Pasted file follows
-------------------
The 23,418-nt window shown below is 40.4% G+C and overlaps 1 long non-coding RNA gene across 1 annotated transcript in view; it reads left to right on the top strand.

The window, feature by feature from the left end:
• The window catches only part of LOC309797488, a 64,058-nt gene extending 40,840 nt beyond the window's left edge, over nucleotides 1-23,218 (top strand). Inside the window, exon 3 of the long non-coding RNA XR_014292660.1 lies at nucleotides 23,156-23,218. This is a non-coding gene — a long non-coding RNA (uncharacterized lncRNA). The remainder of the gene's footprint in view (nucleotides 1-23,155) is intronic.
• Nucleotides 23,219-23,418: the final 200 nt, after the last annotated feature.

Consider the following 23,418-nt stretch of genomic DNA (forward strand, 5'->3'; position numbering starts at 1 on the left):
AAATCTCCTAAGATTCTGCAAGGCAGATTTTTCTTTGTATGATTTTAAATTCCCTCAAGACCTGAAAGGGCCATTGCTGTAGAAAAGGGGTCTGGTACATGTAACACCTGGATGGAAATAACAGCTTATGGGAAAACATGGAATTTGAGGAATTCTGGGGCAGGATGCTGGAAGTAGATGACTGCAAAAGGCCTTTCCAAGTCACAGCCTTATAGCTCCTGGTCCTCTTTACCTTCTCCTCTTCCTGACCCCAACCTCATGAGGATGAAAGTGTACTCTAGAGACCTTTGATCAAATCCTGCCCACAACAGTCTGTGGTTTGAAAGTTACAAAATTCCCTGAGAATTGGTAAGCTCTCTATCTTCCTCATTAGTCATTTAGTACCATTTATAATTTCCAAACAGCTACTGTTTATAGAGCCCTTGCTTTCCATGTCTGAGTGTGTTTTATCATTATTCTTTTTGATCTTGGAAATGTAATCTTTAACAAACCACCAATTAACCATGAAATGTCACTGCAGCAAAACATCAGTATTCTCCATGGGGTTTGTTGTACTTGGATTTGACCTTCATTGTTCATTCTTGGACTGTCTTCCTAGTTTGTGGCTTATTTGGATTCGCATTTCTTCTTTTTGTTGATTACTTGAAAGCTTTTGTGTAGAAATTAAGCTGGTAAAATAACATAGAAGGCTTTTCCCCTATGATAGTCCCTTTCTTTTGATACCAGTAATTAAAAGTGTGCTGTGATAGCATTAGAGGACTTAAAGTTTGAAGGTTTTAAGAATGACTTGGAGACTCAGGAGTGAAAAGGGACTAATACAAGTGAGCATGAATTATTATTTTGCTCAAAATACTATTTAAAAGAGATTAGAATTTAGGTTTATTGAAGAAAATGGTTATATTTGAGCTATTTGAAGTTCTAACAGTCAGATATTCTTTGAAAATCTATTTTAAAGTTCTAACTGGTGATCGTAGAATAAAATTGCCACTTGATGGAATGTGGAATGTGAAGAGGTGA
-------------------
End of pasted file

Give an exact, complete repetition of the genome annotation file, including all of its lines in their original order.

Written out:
The 23,418-nt window shown below is 40.4% G+C and overlaps 1 long non-coding RNA gene across 1 annotated transcript in view; it reads left to right on the top strand.

The window, feature by feature from the left end:
• The window catches only part of LOC309797488, a 64,058-nt gene extending 40,840 nt beyond the window's left edge, over nucleotides 1-23,218 (top strand). Inside the window, exon 3 of the long non-coding RNA XR_014292660.1 lies at nucleotides 23,156-23,218. This is a non-coding gene — a long non-coding RNA (uncharacterized lncRNA). The remainder of the gene's footprint in view (nucleotides 1-23,155) is intronic.
• Nucleotides 23,219-23,418: the final 200 nt, after the last annotated feature.

Consider the following 23,418-nt stretch of genomic DNA (forward strand, 5'->3'; position numbering starts at 1 on the left):
AAATCTCCTAAGATTCTGCAAGGCAGATTTTTCTTTGTATGATTTTAAATTCCCTCAAGACCTGAAAGGGCCATTGCTGTAGAAAAGGGGTCTGGTACATGTAACACCTGGATGGAAATAACAGCTTATGGGAAAACATGGAATTTGAGGAATTCTGGGGCAGGATGCTGGAAGTAGATGACTGCAAAAGGCCTTTCCAAGTCACAGCCTTATAGCTCCTGGTCCTCTTTACCTTCTCCTCTTCCTGACCCCAACCTCATGAGGATGAAAGTGTACTCTAGAGACCTTTGATCAAATCCTGCCCACAACAGTCTGTGGTTTGAAAGTTACAAAATTCCCTGAGAATTGGTAAGCTCTCTATCTTCCTCATTAGTCATTTAGTACCATTTATAATTTCCAAACAGCTACTGTTTATAGAGCCCTTGCTTTCCATGTCTGAGTGTGTTTTATCATTATTCTTTTTGATCTTGGAAATGTAATCTTTAACAAACCACCAATTAACCATGAAATGTCACTGCAGCAAAACATCAGTATTCTCCATGGGGTTTGTTGTACTTGGATTTGACCTTCATTGTTCATTCTTGGACTGTCTTCCTAGTTTGTGGCTTATTTGGATTCGCATTTCTTCTTTTTGTTGATTACTTGAAAGCTTTTGTGTAGAAATTAAGCTGGTAAAATAACATAGAAGGCTTTTCCCCTATGATAGTCCCTTTCTTTTGATACCAGTAATTAAAAGTGTGCTGTGATAGCATTAGAGGACTTAAAGTTTGAAGGTTTTAAGAATGACTTGGAGACTCAGGAGTGAAAAGGGACTAATACAAGTGAGCATGAATTATTATTTTGCTCAAAATACTATTTAAAAGAGATTAGAATTTAGGTTTATTGAAGAAAATGGTTATATTTGAGCTATTTGAAGTTCTAACAGTCAGATATTCTTTGAAAATCTATTTTAAAGTTCTAACTGGTGATCGTAGAATAAAATTGCCACTTGATGGAATGTGGAATGTGAAGAGGTGA